Select Page

Where Does Your State Land on the Social Security Tax Scale?

Where Does Your State Land on the Social Security Tax Scale?

Millions rely on Social Security benefits every month to get them through retirement, so it’s good to know what kind of tax your benefits could be slapped with by your particular state’s government.

The good news is that most states are safe, and many don’t tax the benefits at all. These are the seven state that don’t tax because because they don’t even have an income tax: Alaska, Florida, Nevada, South Dakota, Texas, Washington and Wyoming. You’re also safe in New Hampshire and Tennessee because those states only place levies on interest and dividends.

Social Security Taxes by State

A whopping 28 states exempt Social Security entirely: Alabama, Arizona, Arkansas, California, Delaware, Georgia, Hawaii, Idaho, Illinois, Indiana, Iowa, Kentucky, Louisiana, Maine, Maryland, Massachusetts, Michigan, Mississippi, New Jersey, New York, North Carolina, Ohio, Oklahoma, Oregon, Pennsylvania, South Carolina, Virginia and Wisconsin.

So only 13 states remain. New Mexico and Utah place a duty on Social Security based on what the federal government taxes. Here’s a breakdown of the fed’s rules, per AARP:

  • up to 50% of your Social Security benefits if your income is $25,000 to $34,000 for an individual, or $32,000 to $44,000 for a married couple filing jointly
  • up to 85% of your benefits if your income is more than $34,000 (individual) or $44,000 (couple)

West Virginia follows the same rules as New Mexico and Utah, but it has plans to phase out the Social Security tax starting in 2020, according to the Chicago Tribune.

If you live in Kansas, you can avoid the state tax on your benefits if your federal adjusted gross income (AGI) is $75,000 or less. And it doesn’t take into account your filing status.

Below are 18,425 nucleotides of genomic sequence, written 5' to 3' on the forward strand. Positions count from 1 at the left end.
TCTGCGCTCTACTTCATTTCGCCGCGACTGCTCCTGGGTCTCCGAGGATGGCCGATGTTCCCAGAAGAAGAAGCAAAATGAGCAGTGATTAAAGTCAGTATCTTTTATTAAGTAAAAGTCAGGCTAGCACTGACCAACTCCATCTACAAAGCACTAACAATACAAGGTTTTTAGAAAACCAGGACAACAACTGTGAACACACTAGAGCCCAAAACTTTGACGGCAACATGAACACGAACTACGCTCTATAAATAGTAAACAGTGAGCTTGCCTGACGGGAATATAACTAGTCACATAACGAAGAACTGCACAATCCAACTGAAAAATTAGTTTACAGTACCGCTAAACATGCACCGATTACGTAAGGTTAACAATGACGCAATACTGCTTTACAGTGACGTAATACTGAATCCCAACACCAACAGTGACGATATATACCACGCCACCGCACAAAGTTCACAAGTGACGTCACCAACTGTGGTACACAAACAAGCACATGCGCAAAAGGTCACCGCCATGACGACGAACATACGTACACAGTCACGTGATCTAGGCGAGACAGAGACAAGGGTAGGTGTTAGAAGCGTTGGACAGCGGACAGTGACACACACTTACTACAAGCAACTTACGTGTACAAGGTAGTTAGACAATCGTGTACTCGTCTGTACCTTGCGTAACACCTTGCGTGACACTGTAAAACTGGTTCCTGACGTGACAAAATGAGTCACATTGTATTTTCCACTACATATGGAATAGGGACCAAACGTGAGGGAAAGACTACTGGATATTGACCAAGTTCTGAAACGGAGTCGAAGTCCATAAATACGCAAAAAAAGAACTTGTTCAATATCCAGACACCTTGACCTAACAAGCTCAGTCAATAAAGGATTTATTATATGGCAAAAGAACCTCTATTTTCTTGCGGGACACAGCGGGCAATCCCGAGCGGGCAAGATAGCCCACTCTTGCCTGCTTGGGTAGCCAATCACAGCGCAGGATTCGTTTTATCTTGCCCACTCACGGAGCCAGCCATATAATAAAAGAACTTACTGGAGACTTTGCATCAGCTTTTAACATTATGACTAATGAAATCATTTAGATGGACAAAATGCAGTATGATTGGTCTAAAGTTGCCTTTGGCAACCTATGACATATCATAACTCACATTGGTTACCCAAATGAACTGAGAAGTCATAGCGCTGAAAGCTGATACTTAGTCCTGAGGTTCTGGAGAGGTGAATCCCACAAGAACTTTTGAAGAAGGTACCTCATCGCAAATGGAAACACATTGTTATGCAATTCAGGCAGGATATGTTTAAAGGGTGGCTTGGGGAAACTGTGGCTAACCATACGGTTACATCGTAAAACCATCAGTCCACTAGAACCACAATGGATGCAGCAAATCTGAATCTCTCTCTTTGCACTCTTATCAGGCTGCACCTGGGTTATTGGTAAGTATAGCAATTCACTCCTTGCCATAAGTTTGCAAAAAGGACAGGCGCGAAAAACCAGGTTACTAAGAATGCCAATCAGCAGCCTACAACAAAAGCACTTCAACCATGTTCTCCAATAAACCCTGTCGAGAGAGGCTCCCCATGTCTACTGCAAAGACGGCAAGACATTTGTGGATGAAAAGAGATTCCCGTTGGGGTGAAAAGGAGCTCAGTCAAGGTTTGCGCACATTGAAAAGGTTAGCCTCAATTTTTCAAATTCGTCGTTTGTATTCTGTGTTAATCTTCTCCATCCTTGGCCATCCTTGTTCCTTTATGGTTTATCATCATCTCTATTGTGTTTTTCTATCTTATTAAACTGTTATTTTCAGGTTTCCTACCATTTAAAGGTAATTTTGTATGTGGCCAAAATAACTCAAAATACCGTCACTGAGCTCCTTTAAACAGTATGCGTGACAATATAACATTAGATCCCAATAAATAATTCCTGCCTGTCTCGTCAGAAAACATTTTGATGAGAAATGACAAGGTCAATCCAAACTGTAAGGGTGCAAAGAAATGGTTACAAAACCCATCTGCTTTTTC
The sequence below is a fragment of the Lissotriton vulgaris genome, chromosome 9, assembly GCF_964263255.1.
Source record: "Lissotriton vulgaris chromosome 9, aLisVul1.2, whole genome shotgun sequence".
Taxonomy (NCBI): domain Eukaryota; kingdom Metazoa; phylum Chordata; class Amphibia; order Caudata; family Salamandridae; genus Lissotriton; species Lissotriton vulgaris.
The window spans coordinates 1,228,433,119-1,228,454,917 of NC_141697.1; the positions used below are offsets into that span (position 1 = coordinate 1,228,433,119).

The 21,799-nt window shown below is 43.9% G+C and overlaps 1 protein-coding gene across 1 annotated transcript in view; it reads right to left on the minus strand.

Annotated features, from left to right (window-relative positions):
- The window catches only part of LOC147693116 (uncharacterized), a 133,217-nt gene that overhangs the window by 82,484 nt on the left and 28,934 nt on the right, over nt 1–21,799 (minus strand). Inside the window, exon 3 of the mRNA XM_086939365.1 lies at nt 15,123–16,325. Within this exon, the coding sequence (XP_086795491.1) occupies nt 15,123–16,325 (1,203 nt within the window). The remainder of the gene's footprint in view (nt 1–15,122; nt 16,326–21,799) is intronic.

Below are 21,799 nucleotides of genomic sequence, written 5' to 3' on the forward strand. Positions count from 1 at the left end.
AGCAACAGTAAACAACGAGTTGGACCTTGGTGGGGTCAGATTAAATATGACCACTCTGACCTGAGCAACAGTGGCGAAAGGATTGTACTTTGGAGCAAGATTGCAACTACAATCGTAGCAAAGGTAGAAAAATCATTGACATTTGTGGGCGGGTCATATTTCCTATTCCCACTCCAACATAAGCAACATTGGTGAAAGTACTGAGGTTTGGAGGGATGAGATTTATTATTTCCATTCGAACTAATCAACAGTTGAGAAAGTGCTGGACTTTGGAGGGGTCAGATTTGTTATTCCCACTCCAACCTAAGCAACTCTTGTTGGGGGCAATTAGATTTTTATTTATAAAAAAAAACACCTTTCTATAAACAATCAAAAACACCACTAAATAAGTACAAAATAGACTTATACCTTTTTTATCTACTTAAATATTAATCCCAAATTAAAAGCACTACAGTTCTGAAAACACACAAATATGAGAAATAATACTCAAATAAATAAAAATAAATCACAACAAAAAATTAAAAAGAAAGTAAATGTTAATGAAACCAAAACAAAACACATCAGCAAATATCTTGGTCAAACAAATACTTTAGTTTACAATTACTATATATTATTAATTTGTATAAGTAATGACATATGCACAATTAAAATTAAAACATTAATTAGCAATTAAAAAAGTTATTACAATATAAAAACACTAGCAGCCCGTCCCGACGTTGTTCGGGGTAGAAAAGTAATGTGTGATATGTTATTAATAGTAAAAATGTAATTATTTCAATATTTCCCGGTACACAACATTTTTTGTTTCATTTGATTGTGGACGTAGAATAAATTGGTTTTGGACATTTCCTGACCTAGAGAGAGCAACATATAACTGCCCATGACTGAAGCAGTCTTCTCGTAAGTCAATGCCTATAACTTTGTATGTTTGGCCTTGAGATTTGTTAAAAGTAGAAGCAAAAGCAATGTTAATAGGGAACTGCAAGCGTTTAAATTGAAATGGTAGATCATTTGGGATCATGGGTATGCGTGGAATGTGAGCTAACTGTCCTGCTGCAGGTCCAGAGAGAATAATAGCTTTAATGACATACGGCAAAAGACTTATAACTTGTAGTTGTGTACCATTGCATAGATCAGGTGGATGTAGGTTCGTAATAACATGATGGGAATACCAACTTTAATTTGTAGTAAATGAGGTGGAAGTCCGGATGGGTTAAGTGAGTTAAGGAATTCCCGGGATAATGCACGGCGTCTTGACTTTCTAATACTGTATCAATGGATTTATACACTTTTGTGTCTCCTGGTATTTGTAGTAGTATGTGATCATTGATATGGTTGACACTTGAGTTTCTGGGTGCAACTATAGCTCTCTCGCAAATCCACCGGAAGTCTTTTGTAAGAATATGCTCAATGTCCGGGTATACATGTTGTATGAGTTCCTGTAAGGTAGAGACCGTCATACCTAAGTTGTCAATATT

In North Dakota, anyone with an AGI of $50,000 as a single filer, or $100,ooo when filing jointly, is exempt from a state levy. Missouri residents are partially exempt when filing jointly with an AGI of $100,000 or more, or over $85,000 in other cases. Anyone under those thresholds has nothing to worry about. Connecticut has some Social Security exemptions, but they aren’t quite as lenient.

Residents in Colorado, Minnesota, Montana, Nebraska, North Dakota, Rhode Island and Vermont aren’t quite so lucky. These states do tax Social Security benefits, but the formula for each varies slightly.

Nebraska ranks as one of the worst states when it comes to retirement taxation, according to SmartAsset. Social Security is taxed by the state and “other types of retirement income are fully taxable.” It also boasts some of the highest property taxes in the country, and is one of only a few states that has a tax on inheritance.

So, Nebraskans, maybe it’s time to look elsewhere, or brace for a big visit from the tax man.


• You can find all of the latest and most important news about Social Security here on Money and Markets.